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Two Outbreaks of Lawlessness in Recent Philosophy of Biology
Philosophy of Science
Vol. 64, Supplement. Proceedings of the 1996 Biennial Meetings of the Philosophy of Science Association. Part II: Symposia Papers (Dec., 1997), pp. S458-S467
Stable URL: http://www.jstor.org/stable/188425
Page Count: 10
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John Beatty (1995) and Alexander Rosenberg (1994) have argued against the claim that there are laws in biology. Beatty's main reason is that evolution is a process full of contingency, but he also takes the existence of relative significance controversies in biology and the popularity of pluralistic approaches to a variety of evolutionary questions to be evidence for biology's lawlessness. Rosenberg's main argument appeals to the idea that biological properties supervene on large numbers of physical properties, but he also develops case studies of biological controversies to defend his thesis that biology is best understood as an instrumental discipline. The present paper assesses their arguments.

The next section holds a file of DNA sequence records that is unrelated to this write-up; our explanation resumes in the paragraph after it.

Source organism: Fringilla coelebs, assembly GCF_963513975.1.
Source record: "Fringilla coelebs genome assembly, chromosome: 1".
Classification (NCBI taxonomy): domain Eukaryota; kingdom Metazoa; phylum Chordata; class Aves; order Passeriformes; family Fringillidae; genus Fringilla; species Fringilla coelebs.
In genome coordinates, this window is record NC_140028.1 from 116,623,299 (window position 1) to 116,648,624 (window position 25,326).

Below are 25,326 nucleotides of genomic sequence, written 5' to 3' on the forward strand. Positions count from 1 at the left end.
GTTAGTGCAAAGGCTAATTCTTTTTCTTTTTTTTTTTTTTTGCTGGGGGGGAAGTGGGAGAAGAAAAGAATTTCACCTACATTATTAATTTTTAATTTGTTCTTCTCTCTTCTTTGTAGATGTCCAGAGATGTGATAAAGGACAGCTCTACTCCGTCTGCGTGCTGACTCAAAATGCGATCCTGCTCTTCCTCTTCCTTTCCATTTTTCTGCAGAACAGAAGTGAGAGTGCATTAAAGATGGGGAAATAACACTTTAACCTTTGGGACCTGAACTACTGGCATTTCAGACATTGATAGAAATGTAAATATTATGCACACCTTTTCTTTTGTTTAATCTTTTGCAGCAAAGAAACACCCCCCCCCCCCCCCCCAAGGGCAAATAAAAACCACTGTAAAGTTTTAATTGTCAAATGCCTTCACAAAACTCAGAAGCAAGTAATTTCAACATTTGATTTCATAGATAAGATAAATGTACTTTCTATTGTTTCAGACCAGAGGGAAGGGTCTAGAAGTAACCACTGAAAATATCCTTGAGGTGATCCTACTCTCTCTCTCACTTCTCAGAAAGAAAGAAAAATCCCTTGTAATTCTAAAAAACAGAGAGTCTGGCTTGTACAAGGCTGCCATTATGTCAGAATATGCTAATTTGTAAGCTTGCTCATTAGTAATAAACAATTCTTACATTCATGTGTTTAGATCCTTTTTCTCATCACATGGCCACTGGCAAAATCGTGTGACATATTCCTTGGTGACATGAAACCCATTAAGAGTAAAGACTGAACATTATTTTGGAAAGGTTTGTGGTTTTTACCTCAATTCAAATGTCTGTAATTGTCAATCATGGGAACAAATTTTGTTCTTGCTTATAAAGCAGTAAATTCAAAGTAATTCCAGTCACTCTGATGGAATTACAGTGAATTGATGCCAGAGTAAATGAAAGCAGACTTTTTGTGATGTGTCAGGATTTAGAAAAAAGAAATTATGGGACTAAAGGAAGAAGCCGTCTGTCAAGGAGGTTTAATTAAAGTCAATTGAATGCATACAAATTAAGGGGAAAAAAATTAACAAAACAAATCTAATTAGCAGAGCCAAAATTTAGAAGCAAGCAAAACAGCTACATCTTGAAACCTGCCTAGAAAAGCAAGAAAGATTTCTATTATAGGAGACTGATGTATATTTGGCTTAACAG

Philosophy of Science © 1997 The University of Chicago Press